Just one orbiting spacecraft carrier would be a large thing. It would need to include a space station with amenities for crews of spacecraft passing through the station. Artificial gravity of perhaps 8 meters per second squared would be provided by an internal centrifuge. The closed system life support problems will need to have been solved before building the spacecraft carrier because closed system life support would be needed on Luna before people achieve the extensive industrial capabilities needed to build an orbiting spacecraft carrier.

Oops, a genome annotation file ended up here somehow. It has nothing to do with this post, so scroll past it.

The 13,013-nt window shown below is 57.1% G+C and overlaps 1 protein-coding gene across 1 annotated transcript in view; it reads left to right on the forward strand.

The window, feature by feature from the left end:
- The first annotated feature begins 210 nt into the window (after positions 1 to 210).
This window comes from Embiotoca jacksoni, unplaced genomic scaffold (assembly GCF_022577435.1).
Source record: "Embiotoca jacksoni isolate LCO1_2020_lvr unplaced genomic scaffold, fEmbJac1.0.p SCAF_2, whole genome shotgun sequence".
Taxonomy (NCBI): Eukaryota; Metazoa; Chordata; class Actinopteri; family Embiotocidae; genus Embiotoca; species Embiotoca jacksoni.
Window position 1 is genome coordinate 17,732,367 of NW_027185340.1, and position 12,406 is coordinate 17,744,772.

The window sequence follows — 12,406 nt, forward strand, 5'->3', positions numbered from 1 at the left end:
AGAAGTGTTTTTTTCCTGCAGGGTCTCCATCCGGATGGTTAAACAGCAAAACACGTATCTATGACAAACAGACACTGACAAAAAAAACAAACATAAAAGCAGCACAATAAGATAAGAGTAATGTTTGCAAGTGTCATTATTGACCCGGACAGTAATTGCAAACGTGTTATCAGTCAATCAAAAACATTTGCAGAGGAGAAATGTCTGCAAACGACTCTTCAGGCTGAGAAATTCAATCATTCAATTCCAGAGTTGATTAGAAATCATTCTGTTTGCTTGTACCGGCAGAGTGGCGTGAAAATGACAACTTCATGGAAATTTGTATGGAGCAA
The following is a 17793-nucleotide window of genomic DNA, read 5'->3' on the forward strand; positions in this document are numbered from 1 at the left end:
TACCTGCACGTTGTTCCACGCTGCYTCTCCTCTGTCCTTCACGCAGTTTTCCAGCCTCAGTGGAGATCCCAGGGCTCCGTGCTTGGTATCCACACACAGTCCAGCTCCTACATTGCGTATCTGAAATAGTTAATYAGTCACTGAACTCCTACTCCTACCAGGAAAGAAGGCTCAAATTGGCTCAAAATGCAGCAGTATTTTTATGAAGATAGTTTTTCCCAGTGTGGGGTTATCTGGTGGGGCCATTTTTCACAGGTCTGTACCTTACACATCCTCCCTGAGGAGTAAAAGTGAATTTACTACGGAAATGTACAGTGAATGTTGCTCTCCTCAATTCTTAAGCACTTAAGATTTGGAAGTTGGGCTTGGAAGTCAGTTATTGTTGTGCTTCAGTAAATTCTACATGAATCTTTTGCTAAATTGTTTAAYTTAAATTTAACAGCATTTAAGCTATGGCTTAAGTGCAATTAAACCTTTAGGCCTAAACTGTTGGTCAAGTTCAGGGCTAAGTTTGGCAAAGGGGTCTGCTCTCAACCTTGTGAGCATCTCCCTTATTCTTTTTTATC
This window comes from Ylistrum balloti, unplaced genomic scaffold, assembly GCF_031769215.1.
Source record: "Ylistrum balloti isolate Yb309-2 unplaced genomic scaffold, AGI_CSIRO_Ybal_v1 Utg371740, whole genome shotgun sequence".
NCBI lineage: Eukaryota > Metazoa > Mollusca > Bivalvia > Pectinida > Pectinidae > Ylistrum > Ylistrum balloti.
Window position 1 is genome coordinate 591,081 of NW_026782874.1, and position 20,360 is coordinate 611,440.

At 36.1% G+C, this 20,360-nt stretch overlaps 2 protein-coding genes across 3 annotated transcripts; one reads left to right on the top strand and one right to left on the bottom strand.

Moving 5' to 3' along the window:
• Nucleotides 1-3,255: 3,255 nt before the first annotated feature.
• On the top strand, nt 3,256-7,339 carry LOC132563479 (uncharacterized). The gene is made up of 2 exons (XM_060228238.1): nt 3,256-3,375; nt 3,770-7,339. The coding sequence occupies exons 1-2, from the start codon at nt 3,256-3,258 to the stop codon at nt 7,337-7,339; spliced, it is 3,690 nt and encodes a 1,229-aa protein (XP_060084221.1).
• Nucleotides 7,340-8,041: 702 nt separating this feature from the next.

A shuttle only needs to reach orbital altitude to land on a spacecraft carrier and thus obtain orbit. This requirement is modest enough that a fully reusable shuttle may be possible for Earth. It ought to be part of a two stage vehicle in which a reusable booster pushes a 2.5 metric ton shuttle up to altitude to enter the spacecraft carrier. The shuttle enters the slot with maneuvering thrusters. If the market for space transportation at reduced costs is large enough, there could be a dozen spacecraft carriers in low equatorial orbit about Earth and dozens more in orbits in various planes all 40 degrees inclined to the equator with such perigee and apogee as necessary to avoid collisions. Fail-safe engineering can be a feature in spacecraft carriers orbiting Earth as long as they are confined to equatorial orbit or some other single orbital plane. The structure can be mostly aluminum which burns on re-entry to the atmosphere. It should be made to break into small pieces if it experiences runaway pitch instability. The pieces should break up from tidal force and the heat of re-entry so as to cause minimal damage on the ground. When there are more than a threshold number of spacecraft carriers in multiple 40 degree inclined orbital planes the whole system would be subject to a cascade of debris forming collisions caused by debris. This may be beyond the capability of fail-safe engineering to mitigate.